Oct. 27, 2011

By Lou Somogyi, Blue & Gold Illustrated

The news item this July 26 was brief and taken for granted, similar to the sun rising from the east. On that day it was announced that the University of Notre Dame and the Naval Academy added a 10-year extension to their football series that will take them through 2026.

Perhaps not coincidentally, 2026 will mark the 100th consecutive season the two programs will meet on the gridiron.

“Continuing this traditional and classic rivalry for years to come has always been a priority for both schools,” Navy athletics director Chet Gladchuk says.

His counterpart at Notre Dame, Jack Swarbrick, echoed the sentiment of not interrupting the series.

“When we’ve looked at future football schedules for Notre Dame, Navy has always been one of the opponents immediately penciled in — and this ensures that will be the case for yet another 10 years to come,” Swarbrick notes.

Since their first clash on Oct. 15, 1927 in Baltimore, the Irish and Midshipmen have annually met in a variety of the top venues in the East and Midwest.

The year after their maiden voyage in the series, the two programs squared off on Oct. 13, 1928, in Chicago’s Solider Field in front of an estimated overflow of 120,000 spectators, although the paid attendance was listed officially at 103,081.

In 1930, Navy was selected as the dedication game for the opening of Notre Dame Stadium, and Admiral S.S. Robinson spoke during the preceding night’s ceremonies.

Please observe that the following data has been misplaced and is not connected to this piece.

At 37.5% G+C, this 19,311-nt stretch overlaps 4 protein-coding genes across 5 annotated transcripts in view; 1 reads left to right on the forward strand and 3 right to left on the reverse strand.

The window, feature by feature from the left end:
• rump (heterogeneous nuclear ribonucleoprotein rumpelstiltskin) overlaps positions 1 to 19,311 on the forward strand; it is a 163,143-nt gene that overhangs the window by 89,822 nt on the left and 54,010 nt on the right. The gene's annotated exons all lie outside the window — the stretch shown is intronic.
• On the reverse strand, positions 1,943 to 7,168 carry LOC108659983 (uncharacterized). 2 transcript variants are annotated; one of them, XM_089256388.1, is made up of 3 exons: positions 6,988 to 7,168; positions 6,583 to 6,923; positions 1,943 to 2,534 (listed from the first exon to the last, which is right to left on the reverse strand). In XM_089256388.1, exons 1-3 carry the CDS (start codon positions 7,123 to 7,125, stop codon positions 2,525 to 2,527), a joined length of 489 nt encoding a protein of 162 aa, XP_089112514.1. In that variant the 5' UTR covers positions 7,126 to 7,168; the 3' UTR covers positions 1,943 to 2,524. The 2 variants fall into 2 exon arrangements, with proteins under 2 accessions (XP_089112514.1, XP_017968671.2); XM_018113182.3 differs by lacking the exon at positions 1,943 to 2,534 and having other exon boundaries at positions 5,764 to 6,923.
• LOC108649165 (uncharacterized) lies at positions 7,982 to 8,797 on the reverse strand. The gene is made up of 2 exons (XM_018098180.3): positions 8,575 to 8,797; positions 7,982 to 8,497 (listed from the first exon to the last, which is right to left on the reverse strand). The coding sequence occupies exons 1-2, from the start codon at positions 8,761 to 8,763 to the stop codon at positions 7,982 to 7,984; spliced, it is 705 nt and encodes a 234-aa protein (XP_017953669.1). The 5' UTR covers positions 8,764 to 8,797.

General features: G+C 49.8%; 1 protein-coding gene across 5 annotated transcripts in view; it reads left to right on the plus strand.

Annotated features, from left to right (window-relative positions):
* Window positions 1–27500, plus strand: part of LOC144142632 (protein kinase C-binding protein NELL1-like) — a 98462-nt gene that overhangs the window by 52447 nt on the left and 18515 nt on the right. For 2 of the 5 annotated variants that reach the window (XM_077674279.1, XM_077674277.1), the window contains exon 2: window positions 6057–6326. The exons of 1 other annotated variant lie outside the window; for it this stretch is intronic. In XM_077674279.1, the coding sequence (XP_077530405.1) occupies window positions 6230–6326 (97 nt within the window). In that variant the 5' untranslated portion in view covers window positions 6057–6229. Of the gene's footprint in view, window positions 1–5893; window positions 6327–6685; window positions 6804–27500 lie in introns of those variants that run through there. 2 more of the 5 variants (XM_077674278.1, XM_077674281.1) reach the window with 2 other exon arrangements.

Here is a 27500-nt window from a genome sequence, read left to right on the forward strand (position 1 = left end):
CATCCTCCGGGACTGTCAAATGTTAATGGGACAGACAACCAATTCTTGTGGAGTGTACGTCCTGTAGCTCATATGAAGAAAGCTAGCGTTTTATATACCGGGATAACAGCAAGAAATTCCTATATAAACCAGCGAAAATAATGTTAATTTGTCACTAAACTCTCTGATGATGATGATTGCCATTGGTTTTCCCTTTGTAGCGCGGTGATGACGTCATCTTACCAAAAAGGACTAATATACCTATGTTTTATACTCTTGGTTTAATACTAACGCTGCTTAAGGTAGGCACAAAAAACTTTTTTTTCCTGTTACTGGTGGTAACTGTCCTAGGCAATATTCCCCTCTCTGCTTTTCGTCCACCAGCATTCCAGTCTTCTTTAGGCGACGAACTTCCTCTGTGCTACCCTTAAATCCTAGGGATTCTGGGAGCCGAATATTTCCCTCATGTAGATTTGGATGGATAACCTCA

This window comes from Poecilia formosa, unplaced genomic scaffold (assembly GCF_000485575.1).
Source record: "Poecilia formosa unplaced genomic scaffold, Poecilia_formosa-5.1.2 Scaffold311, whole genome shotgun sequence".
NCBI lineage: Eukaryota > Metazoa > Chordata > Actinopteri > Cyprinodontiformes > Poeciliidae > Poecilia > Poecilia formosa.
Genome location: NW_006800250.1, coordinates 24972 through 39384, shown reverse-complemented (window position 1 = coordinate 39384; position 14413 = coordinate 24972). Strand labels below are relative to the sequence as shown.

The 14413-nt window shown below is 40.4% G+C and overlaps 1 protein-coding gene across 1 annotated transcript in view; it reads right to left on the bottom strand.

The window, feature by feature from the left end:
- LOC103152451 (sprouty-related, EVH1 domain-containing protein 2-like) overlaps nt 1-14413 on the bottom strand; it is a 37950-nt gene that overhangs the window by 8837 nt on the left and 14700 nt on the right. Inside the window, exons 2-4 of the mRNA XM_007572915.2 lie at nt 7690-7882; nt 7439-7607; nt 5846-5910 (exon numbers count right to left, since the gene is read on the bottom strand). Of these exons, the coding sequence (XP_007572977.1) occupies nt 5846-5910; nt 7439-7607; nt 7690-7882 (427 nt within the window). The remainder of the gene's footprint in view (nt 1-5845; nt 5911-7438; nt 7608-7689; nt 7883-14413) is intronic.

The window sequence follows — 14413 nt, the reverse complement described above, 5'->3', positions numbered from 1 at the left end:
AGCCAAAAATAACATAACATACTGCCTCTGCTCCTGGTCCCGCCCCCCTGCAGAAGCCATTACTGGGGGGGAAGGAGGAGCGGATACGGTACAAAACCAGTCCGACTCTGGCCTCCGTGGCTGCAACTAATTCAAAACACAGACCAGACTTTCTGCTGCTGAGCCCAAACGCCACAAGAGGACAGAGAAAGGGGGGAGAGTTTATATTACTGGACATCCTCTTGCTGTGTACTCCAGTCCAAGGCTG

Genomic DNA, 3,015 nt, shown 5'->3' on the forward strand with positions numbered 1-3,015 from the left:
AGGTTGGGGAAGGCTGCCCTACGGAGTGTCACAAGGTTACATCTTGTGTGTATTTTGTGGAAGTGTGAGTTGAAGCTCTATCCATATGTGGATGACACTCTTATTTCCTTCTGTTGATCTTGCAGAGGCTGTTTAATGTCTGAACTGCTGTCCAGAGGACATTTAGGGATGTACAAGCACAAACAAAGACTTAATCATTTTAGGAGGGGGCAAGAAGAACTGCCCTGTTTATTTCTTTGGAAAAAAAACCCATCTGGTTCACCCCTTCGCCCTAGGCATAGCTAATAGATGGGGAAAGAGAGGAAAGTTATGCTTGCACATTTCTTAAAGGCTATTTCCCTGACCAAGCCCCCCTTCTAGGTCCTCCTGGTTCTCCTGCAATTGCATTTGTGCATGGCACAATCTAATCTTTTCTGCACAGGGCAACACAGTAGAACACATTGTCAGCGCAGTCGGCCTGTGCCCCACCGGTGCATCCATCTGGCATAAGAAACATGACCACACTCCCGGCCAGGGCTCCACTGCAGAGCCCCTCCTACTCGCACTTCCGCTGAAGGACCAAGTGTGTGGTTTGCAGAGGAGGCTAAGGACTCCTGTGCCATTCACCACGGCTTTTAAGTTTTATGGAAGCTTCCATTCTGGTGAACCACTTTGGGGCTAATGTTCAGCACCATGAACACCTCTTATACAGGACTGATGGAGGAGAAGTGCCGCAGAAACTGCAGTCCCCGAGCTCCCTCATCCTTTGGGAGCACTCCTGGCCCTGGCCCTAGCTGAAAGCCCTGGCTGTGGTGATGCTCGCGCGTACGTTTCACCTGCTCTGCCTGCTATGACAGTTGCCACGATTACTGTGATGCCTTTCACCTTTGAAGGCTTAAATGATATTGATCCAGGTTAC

Other than a 1937 meeting in Notre Dame Stadium, from 1931-52 the two schools alternated playing either in Baltimore or Cleveland.

By 1953, it was agreed that the Midshipmen would visit Notre Dame Stadium every other year, while from 1960-74 Philadelphia replaced Baltimore as the new neutral Navy road venue in the series.

After a return to Cleveland in 1976 and 1978, Giants Stadium in New Jersey became the road arena from 1980-92.

One more trip to Philadelphia was made in 1993 before returning to Baltimore and eventually the New Giants Stadium in 2010.

Oh, and of course there was the trip to Ireland for their 1996 meeting, which will be repeated for the Sept. 1, 2012 opener.

Why such a committed and unceasing rivalry, especially when Notre Dame won 43 straight games versus Navy from 1964-2006, an NCAA record against one opponent?

The answer harkens back to another July day, way back in 1943.

Navy Saves Irish From Sinking

While World War II raged in Europe during the early 1940s, it was becoming evident that the United States isolationist policy from entering the war would be in jeopardy.

In need of better cash flow as a private school, Notre Dame president Rev. Hugh O’Donnell offered the school’s facilities to the armed forces as a training ground. During World War I (1914-18), the Army operated a Students Army Training Corps (SATC) program on the Notre Dame campus. This combined military training for students who also were majoring in their college courses.

However, in the early 1940s, the Army did not respond to O’Donnell’s invitation — but the Navy did. In Sept. 1941, it established the Naval Reserve Officers Training Corps (NROTC) where approximately 150 Notre Dame students per year enrolled.